The Sag Harbor Whaling & Historical Museum

The mission of the museum is to preserve, interpret and promote the culture of Sag Harbor through its collection of historical objects related to the village’s whaling history, as well as the presentation of contemporary exhibits and events that reflect the culture of the village today and put Sag Harbor’s past and present into context. Built in 1845, the building was originally the home of Benjamin Huntting II, the owner of whaling ships. The building was designed by the architect Minard LaFever who incorporated exquisitely detailed plaster ceilings and carved wooden door frames inside, with the temple-fronted portico and ornate Corinthian columns on the outside. Upon visiting the Museum in 1998, President Clinton enticed the First Lady initiate the process of declaring the building a National Treasure. It is now listed on the National Register of Historic Places.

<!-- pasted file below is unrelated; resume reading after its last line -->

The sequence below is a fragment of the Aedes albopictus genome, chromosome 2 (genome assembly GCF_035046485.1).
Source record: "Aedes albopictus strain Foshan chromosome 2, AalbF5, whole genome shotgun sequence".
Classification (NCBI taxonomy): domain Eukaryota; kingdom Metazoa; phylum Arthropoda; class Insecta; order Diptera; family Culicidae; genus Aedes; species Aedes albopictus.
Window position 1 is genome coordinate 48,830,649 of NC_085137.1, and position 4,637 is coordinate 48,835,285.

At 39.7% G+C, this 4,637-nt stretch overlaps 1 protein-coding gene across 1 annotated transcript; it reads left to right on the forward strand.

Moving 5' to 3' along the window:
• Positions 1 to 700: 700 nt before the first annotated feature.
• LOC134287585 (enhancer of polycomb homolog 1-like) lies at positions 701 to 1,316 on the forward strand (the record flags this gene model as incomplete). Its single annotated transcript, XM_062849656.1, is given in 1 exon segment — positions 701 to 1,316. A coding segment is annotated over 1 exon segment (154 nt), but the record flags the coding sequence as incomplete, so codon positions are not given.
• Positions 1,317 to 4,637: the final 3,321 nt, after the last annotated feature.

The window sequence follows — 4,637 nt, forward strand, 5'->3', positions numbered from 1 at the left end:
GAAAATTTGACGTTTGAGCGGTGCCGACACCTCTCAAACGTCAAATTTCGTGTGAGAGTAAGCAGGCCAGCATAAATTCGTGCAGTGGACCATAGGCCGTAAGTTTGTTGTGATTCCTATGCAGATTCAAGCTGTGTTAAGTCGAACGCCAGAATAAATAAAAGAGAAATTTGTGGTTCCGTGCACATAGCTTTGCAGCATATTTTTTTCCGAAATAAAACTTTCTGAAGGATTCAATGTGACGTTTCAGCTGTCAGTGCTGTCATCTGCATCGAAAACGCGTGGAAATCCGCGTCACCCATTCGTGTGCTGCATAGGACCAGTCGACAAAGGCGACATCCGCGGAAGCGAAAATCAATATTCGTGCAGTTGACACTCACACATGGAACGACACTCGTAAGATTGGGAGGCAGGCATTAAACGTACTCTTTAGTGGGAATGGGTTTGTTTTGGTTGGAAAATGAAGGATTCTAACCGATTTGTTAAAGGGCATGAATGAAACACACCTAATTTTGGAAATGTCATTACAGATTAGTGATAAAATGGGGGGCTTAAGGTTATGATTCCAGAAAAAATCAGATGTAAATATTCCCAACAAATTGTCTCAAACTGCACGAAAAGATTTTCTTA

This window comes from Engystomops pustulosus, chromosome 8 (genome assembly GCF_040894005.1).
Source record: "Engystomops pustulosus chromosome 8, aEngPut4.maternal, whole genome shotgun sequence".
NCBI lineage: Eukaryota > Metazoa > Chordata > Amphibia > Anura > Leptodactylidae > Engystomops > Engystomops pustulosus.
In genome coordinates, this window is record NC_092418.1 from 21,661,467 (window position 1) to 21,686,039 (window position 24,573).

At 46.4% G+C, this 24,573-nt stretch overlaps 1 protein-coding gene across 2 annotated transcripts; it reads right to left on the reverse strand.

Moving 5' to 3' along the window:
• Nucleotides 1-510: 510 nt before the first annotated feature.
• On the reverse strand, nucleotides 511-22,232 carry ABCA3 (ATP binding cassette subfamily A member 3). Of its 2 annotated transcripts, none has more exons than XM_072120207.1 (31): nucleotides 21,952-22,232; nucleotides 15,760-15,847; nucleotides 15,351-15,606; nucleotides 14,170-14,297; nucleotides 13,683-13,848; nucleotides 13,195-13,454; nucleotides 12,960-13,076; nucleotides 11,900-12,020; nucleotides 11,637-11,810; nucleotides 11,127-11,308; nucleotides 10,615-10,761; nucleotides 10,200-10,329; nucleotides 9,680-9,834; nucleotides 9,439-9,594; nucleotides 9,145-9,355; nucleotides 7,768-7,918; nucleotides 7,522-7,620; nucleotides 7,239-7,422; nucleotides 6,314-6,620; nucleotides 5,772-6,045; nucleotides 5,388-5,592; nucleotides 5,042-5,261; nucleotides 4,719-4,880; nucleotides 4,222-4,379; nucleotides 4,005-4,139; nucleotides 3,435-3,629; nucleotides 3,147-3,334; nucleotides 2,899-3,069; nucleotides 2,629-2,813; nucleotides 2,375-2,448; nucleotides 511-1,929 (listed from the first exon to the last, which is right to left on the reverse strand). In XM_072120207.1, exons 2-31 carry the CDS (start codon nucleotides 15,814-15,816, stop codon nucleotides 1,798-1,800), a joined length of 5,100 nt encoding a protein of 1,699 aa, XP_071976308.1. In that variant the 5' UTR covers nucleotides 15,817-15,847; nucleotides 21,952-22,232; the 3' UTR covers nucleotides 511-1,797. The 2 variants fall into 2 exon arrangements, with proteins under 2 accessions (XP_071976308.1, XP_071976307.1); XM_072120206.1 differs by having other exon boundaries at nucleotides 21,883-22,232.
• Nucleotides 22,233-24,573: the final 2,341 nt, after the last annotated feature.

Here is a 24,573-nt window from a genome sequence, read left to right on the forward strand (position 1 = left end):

Parrish Art Museum

Inspired by the natural setting and artistic life of Long Island’s East End, the Parrish Art Museum illuminates the creative process and how art and artists transform our experiences and understanding of the world and how we live in it. The Museum fosters connections among individuals, art, and artists through care and interpretation of the collection, presentation of exhibitions, publications, educational initiatives, programs, and artists-in residence. The Parrish is a center for cultural engagement, an inspiration and destination for the region, the nation, and the world.



Parrish Art Museum construction & Sag Harbor Whaling Museum photos © Jeff Heatley. 


AAQ Resource: 1708 House, Southampton / Boutique Hotel / Bed & Breakfast